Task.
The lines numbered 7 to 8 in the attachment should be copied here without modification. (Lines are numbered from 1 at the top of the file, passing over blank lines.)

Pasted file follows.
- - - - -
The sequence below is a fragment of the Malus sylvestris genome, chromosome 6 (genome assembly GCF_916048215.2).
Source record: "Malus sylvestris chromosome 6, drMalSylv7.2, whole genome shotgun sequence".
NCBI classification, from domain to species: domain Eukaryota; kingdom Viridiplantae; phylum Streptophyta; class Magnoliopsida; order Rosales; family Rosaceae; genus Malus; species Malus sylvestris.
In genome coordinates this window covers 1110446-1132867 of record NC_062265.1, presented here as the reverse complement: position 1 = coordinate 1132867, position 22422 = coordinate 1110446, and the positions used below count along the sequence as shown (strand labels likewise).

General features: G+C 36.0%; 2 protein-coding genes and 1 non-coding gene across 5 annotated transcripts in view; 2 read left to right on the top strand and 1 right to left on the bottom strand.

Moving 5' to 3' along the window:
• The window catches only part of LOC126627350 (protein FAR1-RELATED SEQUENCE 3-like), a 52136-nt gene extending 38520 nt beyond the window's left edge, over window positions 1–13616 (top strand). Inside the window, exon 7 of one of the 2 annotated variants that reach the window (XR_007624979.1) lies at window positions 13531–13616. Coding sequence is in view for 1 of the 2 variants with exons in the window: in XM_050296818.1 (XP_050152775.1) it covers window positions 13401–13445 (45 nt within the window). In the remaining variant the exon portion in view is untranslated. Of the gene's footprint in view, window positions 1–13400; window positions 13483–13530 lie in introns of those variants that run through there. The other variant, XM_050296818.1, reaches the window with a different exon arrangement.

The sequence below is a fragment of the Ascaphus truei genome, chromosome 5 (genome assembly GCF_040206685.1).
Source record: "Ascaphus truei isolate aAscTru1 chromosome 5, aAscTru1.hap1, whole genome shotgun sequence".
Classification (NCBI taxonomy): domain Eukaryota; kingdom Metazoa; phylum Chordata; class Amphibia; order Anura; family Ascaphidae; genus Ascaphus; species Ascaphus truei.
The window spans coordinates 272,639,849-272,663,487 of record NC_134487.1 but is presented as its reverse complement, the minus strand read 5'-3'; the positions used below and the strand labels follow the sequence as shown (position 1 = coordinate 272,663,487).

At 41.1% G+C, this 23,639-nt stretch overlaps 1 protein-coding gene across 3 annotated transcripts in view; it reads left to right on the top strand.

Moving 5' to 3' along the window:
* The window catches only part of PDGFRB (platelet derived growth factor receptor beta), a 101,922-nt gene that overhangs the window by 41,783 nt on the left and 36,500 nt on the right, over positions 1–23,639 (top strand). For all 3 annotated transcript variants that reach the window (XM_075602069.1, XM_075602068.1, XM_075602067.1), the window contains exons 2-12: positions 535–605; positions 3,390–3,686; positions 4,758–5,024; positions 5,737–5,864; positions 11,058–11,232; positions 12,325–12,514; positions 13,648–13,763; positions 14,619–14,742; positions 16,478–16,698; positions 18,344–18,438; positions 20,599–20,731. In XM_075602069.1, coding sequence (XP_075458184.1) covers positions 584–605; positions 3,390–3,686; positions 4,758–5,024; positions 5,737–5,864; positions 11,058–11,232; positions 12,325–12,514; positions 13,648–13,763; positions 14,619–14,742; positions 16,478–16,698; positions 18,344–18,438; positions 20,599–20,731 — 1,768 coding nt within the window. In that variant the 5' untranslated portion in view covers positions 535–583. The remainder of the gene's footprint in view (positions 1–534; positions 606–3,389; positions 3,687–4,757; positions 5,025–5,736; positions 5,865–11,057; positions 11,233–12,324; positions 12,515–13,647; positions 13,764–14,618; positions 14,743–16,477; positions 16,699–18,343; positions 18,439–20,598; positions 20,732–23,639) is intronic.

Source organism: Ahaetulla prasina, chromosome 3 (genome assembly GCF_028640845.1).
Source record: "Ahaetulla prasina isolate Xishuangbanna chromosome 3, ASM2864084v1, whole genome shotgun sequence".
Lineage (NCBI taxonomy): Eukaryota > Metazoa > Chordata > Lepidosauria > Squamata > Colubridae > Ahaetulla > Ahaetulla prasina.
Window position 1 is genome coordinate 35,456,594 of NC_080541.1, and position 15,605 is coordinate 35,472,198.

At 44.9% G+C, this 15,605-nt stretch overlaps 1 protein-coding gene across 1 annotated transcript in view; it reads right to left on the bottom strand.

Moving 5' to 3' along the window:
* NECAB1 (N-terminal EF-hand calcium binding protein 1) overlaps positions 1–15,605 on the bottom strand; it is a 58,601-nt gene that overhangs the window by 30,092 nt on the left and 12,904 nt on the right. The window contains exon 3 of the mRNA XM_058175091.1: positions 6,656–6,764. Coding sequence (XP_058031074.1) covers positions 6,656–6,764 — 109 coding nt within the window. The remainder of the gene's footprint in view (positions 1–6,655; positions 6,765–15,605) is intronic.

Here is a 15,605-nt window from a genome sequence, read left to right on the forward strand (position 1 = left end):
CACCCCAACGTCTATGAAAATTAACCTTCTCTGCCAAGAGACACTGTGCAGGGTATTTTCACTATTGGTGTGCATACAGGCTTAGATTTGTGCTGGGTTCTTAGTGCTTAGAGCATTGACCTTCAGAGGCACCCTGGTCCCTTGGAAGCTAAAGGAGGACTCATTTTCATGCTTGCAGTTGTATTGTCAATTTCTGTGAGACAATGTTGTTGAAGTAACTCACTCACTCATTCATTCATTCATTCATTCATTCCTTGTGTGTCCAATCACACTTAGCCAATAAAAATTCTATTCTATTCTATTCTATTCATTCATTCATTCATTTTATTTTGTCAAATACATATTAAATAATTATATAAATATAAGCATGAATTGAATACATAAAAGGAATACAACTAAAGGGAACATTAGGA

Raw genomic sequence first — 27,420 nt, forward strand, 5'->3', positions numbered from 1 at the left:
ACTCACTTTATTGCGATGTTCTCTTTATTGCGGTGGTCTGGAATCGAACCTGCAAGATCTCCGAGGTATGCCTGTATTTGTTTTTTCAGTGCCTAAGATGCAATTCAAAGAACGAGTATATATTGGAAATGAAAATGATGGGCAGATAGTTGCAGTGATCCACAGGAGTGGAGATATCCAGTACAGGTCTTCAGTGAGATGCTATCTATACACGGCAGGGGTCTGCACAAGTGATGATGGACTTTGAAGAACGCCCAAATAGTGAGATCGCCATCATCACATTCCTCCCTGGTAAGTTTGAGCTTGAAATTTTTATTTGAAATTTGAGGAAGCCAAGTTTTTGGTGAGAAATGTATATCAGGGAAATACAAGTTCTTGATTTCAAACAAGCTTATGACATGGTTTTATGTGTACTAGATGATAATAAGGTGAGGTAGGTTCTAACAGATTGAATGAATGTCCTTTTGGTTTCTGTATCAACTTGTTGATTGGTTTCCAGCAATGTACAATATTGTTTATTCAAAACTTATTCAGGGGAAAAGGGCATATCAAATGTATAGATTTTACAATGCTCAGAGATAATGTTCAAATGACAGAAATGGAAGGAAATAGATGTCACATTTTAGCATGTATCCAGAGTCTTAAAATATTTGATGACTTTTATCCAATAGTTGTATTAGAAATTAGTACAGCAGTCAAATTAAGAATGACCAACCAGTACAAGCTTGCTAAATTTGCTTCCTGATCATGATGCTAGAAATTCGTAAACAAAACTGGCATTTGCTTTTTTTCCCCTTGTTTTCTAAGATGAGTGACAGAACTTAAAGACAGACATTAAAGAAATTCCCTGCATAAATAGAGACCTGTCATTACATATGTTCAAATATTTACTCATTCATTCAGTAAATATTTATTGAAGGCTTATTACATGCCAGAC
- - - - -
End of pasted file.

• The window catches only part of LOC126627350 (protein FAR1-RELATED SEQUENCE 3-like), a 52136-nt gene extending 38520 nt beyond the window's left edge, over window positions 1–13616 (top strand). Inside the window, exon 7 of one of the 2 annotated variants that reach the window (XR_007624979.1) lies at window positions 13531–13616. Coding sequence is in view for 1 of the 2 variants with exons in the window: in XM_050296818.1 (XP_050152775.1) it covers window positions 13401–13445 (45 nt within the window). In the remaining variant the exon portion in view is untranslated. Of the gene's footprint in view, window positions 1–13400; window positions 13483–13530 lie in introns of those variants that run through there. The other variant, XM_050296818.1, reaches the window with a different exon arrangement.

The sequence below is a fragment of the Ascaphus truei genome, chromosome 5 (genome assembly GCF_040206685.1).